About running gear at Alpenglow Sports
Any conversation about running gear starts with your shoes. Alpenglow sports educates our customers about fundamental shoe technologies like cushioning, plates, rubber compounds, and more. An understanding about how shoes work is the first step in choosing the right shoe for you.
What makes a fast shoe?
All else equal, a lightweight shoe will be faster than a heavy shoe. We have an incredible trick to identify the fastest shoes on any shoe wall. The trick is to take a shoe and bend it: If the shoe breaks quickly, in an angular fashion, it's a fast shoe. Fast shoes break in a sharp angle because of a combination of cushion, construction, and materials.
Understanding Shoe Cushioning
The simplest way to differentiate shoes is by their level of cushion. There are three levels of cushion: maximum cushion, over cushioned, and traditional cushion. Simply put, a taller midsole will deliver more cushion which will absorb more impact. How much cushion is right for you? Choose a traditional cushion shoe for race day, an over cushioned shoe for daily use, and a maximum cushion shoe for your biggest days.
Read our article Shoe Cushioning, Explained to learn more
How plated shoes work
Plated shoes have a strip of rigid plastic or carbon embedded in the sole that adds additional durability, stability, rock protection, and even propulsion. Plates run either the full length or 3/4 length of the shoe and are sandwiched within the foam of the midsole. The use of plates started in the road racing game, with studies showing notable speed gains in plated shoes versus those without. In trail running, our speciality here at Alpenglow Sports, we turn to plates for more benefits than just speed.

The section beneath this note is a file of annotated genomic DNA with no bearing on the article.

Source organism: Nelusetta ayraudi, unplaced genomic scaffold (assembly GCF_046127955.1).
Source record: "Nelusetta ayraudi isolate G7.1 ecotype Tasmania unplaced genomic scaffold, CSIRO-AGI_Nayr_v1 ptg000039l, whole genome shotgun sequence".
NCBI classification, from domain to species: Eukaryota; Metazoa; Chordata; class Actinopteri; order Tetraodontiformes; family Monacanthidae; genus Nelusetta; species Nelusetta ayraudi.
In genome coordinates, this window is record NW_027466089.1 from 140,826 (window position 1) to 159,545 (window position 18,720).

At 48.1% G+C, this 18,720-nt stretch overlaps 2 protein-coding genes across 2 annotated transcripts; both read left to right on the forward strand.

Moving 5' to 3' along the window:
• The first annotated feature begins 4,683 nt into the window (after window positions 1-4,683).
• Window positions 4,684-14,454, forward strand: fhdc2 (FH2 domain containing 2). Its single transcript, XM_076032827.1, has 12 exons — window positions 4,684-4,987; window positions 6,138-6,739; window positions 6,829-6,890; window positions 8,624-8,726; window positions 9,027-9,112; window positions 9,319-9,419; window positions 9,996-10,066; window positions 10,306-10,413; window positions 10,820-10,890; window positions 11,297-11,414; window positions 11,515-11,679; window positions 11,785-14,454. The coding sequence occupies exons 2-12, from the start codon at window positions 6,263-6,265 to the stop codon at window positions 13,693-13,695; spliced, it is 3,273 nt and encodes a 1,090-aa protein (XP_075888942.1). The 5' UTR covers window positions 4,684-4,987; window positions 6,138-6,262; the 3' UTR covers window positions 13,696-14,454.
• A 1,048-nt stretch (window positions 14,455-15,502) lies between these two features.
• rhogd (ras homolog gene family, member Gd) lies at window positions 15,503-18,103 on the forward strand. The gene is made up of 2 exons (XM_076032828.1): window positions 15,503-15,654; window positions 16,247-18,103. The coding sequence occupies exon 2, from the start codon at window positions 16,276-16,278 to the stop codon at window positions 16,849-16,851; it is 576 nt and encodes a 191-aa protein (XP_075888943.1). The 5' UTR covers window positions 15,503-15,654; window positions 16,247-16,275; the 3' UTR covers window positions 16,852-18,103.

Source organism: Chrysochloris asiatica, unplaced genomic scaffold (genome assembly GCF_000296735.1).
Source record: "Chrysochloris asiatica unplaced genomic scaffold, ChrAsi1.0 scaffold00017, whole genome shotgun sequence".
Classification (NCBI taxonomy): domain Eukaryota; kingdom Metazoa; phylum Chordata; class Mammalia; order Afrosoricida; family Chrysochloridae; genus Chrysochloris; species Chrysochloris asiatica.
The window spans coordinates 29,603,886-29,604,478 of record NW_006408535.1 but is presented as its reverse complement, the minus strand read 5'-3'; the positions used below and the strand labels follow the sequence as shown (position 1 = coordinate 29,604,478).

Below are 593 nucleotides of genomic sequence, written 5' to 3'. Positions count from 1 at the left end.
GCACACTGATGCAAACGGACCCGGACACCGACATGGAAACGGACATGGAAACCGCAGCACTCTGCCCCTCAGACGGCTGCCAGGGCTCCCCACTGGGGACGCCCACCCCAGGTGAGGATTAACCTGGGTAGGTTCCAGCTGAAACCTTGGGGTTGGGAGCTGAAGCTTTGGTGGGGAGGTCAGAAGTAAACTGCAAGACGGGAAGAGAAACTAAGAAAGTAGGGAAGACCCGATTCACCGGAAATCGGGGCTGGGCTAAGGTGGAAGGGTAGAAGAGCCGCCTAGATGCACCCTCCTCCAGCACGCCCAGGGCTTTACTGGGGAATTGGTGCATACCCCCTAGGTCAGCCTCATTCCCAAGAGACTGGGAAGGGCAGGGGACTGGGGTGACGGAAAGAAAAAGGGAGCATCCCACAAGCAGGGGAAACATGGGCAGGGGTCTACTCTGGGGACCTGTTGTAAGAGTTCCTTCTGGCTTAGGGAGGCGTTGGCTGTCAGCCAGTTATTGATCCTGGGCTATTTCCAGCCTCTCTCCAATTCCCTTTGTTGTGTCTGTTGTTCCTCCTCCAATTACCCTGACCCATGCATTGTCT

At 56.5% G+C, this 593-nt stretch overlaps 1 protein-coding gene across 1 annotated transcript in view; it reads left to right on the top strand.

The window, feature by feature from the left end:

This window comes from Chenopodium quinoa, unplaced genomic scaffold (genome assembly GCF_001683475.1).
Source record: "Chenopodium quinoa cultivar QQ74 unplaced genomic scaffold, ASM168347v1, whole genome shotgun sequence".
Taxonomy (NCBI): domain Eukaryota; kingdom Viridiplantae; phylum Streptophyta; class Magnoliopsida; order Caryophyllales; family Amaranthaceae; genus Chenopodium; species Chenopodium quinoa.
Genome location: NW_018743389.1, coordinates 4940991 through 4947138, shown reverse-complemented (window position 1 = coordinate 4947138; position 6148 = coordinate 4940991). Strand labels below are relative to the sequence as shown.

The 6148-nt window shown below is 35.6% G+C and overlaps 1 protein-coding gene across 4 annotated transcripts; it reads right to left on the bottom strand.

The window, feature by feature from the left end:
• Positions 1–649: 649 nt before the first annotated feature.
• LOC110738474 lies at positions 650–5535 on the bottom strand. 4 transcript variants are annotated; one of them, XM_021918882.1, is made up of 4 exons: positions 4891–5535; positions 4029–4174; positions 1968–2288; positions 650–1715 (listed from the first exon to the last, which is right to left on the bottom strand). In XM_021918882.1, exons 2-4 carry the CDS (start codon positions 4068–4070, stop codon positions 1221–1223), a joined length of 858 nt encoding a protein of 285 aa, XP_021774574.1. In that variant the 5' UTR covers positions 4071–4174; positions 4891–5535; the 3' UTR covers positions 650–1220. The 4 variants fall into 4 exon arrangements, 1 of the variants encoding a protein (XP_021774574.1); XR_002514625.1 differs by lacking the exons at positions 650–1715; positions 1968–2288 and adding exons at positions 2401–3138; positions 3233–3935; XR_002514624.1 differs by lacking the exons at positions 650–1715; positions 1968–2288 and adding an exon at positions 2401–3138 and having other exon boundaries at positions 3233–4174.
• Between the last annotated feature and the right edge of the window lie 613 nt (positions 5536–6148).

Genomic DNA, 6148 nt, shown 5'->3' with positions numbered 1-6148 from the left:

Read our full article to learn about plated shoes
Shoe advice from Alpenglow Sports
Louis is an ultrarunner who joined Alpenglow Sports from the San Francisco Running Company. Here is his philosophy on shoe choice:
"I think too many runners have "all their eggs in one basket” when it comes to trail running shoes. Or they see a sponsored athlete wearing a shoe so they feel they have to wear that shoe. It may or may not be the best fit for them. I’ve found, as with many other close friends, that if you switch it up and run in 3 to 4 different trail shoes your body will benefit from it and be less likely to get injured. That was the philosophy of the shop I used to manage.
Think of a golfer, they have many different types of clubs to utilize depending on what the situation calls for. The same can apply for your running shoes. On recovery days you can use a shoe with more cushion like The North Face Summit Pro and for more technical trails I use a shoe with better tread and sticky rubber. Think of the La Sportiva Jackal 2 or Dynafit Ultra 100. Just a few of the many shoes I keep in my quiver."
Explore our Shoe Technologies Blog to learn more about Shoes at Alpenglow Sports.